Fashion world people are forever jetting off to Florence for the biannual trade fair at Pitti, which makes them great people for clever little tips about the city. Our insider told us about Sostanza, a classic Florentine restaurant that is reputed to be Miuccia Prada’s favourite place to eat. That evening we found out why. The decor is clean and simple, the food simpler still. When you order steak you get just that. But it’s the size of Wales and it’s so good that the guy sitting next to me managed two. The butter chicken may just be chicken but it is the finest treatment that I’ve ever encountered.
Florence is a wonderfully over-the-top kind of place. Its great lashings of gilt and its tumultuous history make it one of the most vibrant cities in the world. Now with the addition of Riva Lofts this Tuscan city can now justly claim to have mastered the fine arts of simplicity and tranquillity too.
Anonymously reviewed by David Annand (Model editor)
Reviews of Riva Lofts from Smith members
Whenever you book a stay through us, we’ll invite you to comment when you get back. Read the Guestbook entries below to see what real-life Mr & Mrs Smiths have said about this hotel…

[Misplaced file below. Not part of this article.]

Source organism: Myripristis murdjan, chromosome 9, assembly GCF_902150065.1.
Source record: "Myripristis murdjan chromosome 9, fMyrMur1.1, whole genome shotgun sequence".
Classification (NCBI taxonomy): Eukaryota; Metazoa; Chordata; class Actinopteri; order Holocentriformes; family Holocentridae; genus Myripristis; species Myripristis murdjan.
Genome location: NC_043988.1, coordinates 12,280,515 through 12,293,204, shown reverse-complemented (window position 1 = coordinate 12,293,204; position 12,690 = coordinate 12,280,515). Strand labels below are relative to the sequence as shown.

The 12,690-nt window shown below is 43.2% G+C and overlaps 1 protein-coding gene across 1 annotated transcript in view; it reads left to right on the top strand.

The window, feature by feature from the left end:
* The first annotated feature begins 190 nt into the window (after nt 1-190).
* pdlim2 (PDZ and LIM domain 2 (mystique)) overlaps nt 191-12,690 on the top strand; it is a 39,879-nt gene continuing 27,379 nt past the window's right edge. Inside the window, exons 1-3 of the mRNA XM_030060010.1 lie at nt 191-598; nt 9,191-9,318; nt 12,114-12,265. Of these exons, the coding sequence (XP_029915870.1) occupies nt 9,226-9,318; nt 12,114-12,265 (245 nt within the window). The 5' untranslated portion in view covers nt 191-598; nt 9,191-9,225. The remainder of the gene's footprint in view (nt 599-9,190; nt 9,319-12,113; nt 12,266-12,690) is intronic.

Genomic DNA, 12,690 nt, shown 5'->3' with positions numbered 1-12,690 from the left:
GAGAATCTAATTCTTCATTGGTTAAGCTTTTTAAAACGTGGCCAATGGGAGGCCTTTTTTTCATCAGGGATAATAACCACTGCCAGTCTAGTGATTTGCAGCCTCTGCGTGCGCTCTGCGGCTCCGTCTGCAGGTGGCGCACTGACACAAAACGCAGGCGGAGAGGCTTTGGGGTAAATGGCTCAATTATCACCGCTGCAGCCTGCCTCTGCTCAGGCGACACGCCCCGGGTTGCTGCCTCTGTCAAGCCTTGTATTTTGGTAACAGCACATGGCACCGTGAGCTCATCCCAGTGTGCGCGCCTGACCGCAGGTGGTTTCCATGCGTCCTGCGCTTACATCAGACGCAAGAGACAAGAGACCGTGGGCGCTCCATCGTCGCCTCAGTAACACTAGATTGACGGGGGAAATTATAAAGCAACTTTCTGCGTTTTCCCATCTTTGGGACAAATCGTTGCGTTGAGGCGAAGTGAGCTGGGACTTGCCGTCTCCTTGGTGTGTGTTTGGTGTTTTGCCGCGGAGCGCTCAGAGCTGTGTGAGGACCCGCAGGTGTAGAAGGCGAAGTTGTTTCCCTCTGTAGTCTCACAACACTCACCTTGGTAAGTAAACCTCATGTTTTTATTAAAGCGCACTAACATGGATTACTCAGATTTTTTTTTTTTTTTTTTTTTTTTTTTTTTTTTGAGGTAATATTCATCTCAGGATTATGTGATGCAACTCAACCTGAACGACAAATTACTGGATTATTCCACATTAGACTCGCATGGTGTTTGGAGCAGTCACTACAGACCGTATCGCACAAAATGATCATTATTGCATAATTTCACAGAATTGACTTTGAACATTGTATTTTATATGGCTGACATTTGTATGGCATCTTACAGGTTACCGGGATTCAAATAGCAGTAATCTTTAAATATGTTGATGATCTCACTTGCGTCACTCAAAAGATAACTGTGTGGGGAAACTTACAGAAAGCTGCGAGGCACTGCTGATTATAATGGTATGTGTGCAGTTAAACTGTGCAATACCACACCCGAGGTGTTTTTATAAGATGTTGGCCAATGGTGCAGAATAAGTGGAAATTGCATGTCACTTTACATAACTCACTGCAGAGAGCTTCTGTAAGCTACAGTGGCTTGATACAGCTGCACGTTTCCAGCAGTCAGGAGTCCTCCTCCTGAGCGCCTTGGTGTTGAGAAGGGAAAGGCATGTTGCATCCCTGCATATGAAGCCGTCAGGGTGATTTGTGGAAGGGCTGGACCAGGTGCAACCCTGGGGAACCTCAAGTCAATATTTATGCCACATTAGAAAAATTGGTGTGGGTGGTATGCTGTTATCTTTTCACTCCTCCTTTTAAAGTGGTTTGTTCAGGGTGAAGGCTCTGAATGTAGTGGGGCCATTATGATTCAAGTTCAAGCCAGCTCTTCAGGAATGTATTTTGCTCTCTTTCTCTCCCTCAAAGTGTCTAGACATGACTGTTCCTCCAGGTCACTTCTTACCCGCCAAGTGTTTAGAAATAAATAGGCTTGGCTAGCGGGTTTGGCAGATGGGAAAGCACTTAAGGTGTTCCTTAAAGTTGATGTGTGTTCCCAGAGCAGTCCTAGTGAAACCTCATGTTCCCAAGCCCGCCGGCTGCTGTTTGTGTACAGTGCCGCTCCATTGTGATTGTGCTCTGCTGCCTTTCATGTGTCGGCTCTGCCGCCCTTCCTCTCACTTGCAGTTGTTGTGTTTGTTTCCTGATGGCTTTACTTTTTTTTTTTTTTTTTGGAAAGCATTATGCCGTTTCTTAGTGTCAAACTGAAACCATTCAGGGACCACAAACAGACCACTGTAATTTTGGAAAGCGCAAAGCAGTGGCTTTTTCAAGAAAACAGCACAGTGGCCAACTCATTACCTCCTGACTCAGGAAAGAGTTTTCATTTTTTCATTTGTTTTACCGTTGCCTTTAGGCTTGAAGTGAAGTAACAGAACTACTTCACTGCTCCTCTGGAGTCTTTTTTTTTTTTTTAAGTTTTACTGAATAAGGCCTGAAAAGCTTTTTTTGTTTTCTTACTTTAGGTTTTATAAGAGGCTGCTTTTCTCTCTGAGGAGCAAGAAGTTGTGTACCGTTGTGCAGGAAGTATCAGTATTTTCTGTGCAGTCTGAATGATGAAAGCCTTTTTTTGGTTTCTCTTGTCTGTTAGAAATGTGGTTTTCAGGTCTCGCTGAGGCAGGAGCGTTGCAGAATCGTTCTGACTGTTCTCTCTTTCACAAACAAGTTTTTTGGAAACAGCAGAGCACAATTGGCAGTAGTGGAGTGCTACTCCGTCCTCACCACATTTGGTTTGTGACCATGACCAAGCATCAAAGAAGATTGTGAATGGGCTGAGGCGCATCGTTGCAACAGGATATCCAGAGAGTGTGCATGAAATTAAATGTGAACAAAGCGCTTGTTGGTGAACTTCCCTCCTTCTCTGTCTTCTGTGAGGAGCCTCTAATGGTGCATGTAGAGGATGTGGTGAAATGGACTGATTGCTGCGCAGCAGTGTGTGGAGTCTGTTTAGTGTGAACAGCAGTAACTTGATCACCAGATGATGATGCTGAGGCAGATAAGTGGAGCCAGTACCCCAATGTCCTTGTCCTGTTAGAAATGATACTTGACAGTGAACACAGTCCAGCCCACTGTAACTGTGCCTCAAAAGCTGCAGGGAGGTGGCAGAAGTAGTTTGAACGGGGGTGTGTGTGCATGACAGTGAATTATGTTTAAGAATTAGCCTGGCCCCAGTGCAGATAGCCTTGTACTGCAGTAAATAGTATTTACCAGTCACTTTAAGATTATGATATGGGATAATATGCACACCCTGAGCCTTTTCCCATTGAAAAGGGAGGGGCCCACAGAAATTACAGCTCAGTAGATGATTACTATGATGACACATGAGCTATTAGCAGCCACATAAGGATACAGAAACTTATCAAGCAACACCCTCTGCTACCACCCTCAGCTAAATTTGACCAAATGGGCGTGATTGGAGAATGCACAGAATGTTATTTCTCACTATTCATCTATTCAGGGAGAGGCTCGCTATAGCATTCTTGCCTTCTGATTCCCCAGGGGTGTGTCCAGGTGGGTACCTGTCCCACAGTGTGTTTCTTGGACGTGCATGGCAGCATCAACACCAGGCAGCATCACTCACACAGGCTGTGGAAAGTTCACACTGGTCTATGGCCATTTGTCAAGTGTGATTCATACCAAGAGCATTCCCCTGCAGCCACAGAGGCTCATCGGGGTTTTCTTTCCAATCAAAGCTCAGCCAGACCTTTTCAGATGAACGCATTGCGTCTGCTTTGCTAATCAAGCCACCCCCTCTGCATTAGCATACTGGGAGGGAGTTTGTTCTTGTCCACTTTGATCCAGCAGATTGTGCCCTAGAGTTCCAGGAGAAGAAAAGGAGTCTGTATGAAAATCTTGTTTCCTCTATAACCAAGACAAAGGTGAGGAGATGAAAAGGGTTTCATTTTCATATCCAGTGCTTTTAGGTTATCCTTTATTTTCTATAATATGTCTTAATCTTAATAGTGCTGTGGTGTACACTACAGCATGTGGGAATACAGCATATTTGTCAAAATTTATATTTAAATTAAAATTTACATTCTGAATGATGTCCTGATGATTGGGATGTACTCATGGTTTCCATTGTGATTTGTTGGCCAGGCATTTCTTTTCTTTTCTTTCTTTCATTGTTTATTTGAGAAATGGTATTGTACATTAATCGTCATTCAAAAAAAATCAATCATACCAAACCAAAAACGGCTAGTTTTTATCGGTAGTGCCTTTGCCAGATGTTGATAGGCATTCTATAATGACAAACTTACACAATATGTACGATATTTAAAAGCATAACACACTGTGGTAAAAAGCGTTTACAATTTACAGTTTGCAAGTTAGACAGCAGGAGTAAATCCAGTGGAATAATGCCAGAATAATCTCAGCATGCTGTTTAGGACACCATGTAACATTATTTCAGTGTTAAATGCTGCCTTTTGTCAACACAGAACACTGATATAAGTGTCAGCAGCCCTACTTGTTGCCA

The rooms, garden and communal sitting room are simply beautiful. Real attention to detail and a designer's eye has gone into perfecting this hotel. Our room was huge and split level, with a cosy little terrace off the bedroom where we drank red wine into the small hours. Most of all, I liked the little quirky touches. Our breakfast cappuccinos were served in dainty tea cups and saucers, there was a yoga mat and weights in our room, and a satisfyingly powerful hairdryer (so rare in even the best hotels!) which was made full use of. Alice and her team were so welcoming and friendly. When we asked to borrow the hotel's bikes, Alice not only provided us with a map, but sat me down and plotted a route for us, highlighting the dangerous areas for cyclists.
Nothing to improve in terms of the hotel, but the taxi from the airport seemed rather expensive at €25, considering it was no more than an 8-minute drive. Apparently, we should only have paid €20 (standard charge from airport into the city) plus €1 for each of our two bags, so we were only slightly overcharged. Other visitors to Riva Lofts might find this useful.
Emily, BlackSmith stayed on 28 Sep 2012